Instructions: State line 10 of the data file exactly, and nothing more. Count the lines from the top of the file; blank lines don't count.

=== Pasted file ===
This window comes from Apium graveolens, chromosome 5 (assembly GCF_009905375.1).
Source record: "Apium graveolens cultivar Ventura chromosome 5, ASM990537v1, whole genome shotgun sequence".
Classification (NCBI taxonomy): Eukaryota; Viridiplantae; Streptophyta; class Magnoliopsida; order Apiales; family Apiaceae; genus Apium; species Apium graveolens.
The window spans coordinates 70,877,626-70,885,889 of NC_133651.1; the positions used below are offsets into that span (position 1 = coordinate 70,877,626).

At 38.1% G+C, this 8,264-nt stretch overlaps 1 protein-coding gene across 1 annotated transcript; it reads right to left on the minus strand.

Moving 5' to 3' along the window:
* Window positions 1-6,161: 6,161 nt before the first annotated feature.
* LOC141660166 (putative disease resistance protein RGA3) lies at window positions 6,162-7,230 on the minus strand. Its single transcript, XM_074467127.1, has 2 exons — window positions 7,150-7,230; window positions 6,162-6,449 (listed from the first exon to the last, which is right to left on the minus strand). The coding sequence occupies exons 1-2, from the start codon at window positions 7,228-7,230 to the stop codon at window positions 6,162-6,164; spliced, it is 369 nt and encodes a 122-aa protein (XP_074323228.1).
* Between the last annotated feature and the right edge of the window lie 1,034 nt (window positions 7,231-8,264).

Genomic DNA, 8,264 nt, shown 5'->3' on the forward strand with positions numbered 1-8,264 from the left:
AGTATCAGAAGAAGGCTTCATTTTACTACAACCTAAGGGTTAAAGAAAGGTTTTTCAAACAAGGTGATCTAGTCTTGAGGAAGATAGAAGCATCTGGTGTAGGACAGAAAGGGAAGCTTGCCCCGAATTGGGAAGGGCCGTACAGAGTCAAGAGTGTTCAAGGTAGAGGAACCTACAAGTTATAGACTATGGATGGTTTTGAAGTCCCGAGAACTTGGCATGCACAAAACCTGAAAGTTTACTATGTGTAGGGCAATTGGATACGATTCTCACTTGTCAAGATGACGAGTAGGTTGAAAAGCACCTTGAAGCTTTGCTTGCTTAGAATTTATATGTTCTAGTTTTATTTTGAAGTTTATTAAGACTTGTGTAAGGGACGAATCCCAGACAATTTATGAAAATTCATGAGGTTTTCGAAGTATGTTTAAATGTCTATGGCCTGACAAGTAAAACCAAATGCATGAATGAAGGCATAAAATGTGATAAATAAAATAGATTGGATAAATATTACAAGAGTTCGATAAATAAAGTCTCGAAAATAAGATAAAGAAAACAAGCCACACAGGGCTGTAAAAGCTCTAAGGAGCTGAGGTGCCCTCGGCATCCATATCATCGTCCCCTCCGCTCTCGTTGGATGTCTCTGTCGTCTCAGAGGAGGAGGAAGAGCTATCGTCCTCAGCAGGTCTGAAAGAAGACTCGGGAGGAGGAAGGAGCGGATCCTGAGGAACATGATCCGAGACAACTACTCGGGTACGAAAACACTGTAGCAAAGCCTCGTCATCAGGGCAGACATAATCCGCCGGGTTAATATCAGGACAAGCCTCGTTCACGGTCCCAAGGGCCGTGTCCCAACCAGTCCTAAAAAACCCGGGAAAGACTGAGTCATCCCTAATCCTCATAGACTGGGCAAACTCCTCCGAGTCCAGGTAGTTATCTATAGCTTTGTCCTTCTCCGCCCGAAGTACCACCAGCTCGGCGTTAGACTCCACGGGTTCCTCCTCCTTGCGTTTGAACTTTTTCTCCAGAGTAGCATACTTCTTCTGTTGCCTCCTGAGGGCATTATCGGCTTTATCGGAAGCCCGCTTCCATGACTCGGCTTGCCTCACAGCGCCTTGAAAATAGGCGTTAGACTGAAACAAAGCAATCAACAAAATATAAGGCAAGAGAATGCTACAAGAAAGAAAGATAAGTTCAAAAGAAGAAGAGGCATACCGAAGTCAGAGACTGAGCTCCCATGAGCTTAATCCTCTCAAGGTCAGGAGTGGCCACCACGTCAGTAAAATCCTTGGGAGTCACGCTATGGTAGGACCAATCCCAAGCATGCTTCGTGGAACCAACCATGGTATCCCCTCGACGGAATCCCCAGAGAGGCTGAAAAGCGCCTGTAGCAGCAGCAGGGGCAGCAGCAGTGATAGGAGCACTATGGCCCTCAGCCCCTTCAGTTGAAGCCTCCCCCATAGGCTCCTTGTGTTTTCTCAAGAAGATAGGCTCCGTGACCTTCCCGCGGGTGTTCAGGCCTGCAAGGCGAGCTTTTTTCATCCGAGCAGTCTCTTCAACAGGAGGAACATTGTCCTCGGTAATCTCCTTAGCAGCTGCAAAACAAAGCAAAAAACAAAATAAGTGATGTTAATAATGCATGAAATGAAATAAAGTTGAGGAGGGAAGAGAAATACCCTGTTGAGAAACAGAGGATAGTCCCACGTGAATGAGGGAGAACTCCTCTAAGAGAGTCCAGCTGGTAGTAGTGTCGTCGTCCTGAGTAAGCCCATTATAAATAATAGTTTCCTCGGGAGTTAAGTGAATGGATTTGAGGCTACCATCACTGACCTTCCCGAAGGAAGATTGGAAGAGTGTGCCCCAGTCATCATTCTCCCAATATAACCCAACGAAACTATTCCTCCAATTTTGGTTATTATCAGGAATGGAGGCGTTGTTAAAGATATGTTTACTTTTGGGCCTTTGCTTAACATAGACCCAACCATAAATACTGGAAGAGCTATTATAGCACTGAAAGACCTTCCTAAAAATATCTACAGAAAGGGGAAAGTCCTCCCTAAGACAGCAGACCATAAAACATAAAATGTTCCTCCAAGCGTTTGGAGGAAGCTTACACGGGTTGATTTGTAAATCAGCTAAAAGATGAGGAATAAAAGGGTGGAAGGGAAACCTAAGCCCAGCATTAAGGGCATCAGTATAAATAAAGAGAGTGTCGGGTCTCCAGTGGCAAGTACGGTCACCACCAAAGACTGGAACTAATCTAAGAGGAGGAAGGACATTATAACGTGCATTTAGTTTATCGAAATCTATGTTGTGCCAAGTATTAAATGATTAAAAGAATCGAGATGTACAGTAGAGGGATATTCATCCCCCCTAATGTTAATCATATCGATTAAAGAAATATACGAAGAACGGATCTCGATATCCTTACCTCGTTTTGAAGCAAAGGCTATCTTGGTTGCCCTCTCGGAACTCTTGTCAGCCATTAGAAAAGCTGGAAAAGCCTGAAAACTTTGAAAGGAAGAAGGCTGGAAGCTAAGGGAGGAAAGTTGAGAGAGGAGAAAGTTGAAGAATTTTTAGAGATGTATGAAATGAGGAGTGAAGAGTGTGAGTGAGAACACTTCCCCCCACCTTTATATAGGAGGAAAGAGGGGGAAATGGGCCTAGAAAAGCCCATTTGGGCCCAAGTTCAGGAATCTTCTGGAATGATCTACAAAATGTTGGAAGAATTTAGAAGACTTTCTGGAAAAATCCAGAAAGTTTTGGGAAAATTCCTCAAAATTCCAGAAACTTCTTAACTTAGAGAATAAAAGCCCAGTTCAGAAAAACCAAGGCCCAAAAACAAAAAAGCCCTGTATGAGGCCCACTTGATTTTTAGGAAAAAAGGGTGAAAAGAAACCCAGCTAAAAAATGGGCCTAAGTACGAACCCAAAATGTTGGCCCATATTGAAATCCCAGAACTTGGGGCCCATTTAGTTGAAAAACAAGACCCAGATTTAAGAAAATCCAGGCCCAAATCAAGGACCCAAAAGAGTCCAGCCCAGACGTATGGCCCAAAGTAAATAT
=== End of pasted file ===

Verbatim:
Genomic DNA, 8,264 nt, shown 5'->3' on the forward strand with positions numbered 1-8,264 from the left: